Temple University grad student strike wins contract
March 13, 2023 — Temple graduate students have overwhelmingly approved a tentative agreement reached with the university on March 10, putting an end to their nearly six-week-long strike. Demanding better pay and more benefits, Temple University Graduate Students Association, Local 6290, staged a walkout for the first time in its 20-year history. This measure comes on the heels of similar walkouts and strikes initiated by graduate students at Yale, Johns Hopkins and the University of California system.
TUGSA, which represents 750 Temple graduate students, had been in contract negotiations with the university for over a year.
As inflation rates skyrocketed to 7.5% in 2022, graduate students felt the pinch of near minimum wages — $19,500 in a city where it takes a salary of $36,000 to live sustainably. And with a tuition increase of over 30.13% compared with 10 years ago, it is perplexing why Temple is shortchanging some of its most vulnerable employees. (collegetuitioncomp.com)
The graduate students proposed increases in base salaries to $32,800, closer to a livable wage. (news-journal.com, Feb. 20)
The proposals of the strikers were initially met with great resistance from Temple University officials. According to Manasa Gopakumar, a Ph.D. candidate in philosophy and a member of the TUGSA negotiating team, the administrators didn’t listen to many of the union’s proposals and were unwilling to go beyond a mere 3% wage increase. In addition to this, on Feb. 8 the University revoked its tuition remission for the striking students, telling them that they had until March 8 to pay the full semester cost, and the administration cut off the striking students’ medical insurance.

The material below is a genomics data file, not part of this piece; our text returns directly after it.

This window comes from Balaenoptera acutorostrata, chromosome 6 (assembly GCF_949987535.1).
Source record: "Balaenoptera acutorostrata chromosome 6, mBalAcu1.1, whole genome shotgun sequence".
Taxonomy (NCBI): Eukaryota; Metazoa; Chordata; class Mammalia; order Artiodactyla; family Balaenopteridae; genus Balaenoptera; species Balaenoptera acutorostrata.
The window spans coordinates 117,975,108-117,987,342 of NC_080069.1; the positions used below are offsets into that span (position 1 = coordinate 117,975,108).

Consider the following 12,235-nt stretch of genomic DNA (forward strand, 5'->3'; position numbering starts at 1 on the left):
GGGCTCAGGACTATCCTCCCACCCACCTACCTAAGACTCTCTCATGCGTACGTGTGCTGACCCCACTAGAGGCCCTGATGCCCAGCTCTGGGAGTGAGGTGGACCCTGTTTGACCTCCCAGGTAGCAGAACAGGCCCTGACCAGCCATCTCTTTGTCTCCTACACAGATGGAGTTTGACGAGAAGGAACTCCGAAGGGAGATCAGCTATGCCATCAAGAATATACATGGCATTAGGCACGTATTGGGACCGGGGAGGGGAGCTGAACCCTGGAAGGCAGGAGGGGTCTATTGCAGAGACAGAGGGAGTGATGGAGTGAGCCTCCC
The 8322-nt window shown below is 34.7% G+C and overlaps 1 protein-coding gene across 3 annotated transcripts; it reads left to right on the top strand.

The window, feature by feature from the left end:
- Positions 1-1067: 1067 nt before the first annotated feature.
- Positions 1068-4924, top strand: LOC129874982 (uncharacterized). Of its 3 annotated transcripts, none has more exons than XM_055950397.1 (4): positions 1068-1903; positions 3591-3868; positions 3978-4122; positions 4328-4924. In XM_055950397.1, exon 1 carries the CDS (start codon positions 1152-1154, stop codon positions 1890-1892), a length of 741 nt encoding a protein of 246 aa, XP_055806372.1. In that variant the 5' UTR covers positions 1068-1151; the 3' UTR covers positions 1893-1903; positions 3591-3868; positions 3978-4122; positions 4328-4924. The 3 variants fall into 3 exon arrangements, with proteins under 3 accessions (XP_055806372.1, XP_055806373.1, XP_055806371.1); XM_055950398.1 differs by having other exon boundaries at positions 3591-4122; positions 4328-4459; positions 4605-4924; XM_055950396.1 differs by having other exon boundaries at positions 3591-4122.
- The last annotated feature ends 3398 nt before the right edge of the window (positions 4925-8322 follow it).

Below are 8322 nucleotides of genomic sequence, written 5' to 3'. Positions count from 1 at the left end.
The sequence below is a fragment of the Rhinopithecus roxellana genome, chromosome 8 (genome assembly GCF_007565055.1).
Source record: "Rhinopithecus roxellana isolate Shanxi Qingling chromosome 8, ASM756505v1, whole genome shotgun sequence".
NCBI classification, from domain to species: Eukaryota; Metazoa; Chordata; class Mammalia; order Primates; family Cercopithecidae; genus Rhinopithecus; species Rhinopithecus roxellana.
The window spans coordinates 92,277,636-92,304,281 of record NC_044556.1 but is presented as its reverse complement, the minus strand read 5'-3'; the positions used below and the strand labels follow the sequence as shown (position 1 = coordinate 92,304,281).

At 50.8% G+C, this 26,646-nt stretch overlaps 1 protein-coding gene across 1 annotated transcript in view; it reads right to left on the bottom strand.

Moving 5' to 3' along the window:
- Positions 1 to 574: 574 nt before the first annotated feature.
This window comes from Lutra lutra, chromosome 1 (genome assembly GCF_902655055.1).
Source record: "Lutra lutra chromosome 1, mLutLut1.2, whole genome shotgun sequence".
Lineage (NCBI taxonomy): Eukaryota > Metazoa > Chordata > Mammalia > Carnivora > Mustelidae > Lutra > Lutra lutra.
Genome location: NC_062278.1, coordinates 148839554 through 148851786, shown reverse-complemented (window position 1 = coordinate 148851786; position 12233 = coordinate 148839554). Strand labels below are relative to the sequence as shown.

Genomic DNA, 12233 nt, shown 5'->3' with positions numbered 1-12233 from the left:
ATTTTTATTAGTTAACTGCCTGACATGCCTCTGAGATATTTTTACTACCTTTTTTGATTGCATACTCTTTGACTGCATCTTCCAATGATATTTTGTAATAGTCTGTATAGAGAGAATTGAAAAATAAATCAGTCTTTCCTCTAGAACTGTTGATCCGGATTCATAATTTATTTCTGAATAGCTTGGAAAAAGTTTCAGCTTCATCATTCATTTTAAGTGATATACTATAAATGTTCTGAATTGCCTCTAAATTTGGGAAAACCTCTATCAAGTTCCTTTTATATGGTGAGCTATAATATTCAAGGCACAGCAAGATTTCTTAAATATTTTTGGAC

TUGSA members soundly rejected an earlier tentative agreement that failed to meet their basic demands. The current proposal includes a salary increase to $24,000 in the first year of the contract and $27,000 in the fourth year. Temple will pay 25% toward health insurance subsidies for the students’ dependents, as well as reinstate tuition remission, and health insurance. Temple will grant bereavement pay up to four days, and extend paid parental leave plan from five to 21 calendar days for the birth of a child. (inquirer.com, March 13) The full details of the contract have yet to be published.
While the base salary figure falls short of the $32,800 figure which TUGSA proposed, the other inclusions are an encouraging sign and further proof of the power of organizing and what the working class is truly capable of achieving.
The Temple students’ struggle has attracted nationwide attention and the solidarity of fellow graduate students who have waged similar battles with their universities. Politicians like Pennsylvania State Sen. Nikil Saval and Vermont Sen. Bernie Sanders offered their support to the effort, both making the astute observation that if Temple can find the money to pay its football coach $2 million a year, it can pay its graduate students a living wage.